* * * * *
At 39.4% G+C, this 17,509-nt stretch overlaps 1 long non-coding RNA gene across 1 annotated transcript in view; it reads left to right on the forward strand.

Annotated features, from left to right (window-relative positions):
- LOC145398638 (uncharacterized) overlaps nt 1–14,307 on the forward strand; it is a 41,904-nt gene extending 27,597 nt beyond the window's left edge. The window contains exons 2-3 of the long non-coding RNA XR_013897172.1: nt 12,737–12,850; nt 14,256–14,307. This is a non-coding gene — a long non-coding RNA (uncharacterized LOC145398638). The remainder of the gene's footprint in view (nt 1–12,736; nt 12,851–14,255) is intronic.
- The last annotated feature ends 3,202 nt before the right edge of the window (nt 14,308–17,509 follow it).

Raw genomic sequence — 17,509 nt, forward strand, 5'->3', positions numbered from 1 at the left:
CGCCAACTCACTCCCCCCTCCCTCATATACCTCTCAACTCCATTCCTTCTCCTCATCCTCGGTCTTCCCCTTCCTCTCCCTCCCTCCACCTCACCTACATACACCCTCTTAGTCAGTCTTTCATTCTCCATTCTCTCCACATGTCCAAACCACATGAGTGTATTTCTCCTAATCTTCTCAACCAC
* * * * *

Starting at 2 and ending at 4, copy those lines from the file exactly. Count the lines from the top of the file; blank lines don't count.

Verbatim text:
Annotated features, from left to right (window-relative positions):
- LOC145398638 (uncharacterized) overlaps nt 1–14,307 on the forward strand; it is a 41,904-nt gene extending 27,597 nt beyond the window's left edge. The window contains exons 2-3 of the long non-coding RNA XR_013897172.1: nt 12,737–12,850; nt 14,256–14,307. This is a non-coding gene — a long non-coding RNA (uncharacterized LOC145398638). The remainder of the gene's footprint in view (nt 1–12,736; nt 12,851–14,255) is intronic.
- The last annotated feature ends 3,202 nt before the right edge of the window (nt 14,308–17,509 follow it).